Monday, March 19, 2007

BOOK REVIEW - The Wallace

The Wallace
Nigel Tranter
Coronet, 1998 (1975)
442 pages

Now we move from 9th century England to Scotland during what is perhaps that country’s most critical period, the final years of the 13th century and the beginning of the 14th century. As the book opens King Edward I of England has recently deposed King John Baliol of Scotland and send him into exile in France and asserted his perceived right to rule the nation as the Lord Paramount of Scotland, a title granted to him when Edward arbitrated the succession question left by the death of Queen Margaret. The refusal of some of the Scots lords and knights to submit to Edward’s rule and do him homage have led to vicious treatment of many at the hands of the English army and the death of more than a few of the resistant lords. This is the stage onto which erupts the now familiar character of William Wallace, the titular character of this book, which tells the story of the final eight years of Wallace’s life; years in which Wallace went from being a simple rural knight’s son to a national hero.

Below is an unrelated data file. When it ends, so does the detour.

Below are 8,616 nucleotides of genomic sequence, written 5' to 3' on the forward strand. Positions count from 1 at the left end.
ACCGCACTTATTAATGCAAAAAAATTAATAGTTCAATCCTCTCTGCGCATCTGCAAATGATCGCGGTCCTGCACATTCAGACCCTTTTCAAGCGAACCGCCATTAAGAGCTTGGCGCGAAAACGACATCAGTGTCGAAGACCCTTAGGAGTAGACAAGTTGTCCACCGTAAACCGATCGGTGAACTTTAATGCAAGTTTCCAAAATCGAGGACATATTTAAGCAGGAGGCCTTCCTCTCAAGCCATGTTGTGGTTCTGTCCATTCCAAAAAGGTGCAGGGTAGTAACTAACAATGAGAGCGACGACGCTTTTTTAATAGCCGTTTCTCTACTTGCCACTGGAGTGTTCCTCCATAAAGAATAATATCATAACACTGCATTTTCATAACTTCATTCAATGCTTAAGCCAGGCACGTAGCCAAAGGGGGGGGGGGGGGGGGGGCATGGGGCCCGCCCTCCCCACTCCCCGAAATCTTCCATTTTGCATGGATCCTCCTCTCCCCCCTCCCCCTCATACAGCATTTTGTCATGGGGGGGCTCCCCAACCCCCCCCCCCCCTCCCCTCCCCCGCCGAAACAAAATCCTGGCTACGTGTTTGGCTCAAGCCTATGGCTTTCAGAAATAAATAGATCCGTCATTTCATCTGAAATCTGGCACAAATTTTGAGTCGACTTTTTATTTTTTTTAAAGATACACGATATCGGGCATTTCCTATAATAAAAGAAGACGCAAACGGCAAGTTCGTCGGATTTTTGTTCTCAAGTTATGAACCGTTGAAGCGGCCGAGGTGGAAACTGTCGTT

Even though this is only the second or fourth book I have read by Nigel Tranter, the first or first three being his Bruce trilogy in omnibus format, he is one of my favorite authors. His books are always satisfying in a very intellectual manner. The prose is challenging to read without being burdensome and he always manages to throw in a few words which send me scurrying for a dictionary. While not as compulsively readable to Iggulden, Tranter’s novels are highly enjoyable and when you are done you feel as though you have learned a thing or two about his subject. I would definitely recommend this book to anyone with an even passing interest in the time period or the character of William Wallace, particularly since this book follows the historical record FAR better than the film which made William Wallace a household name in the United States.

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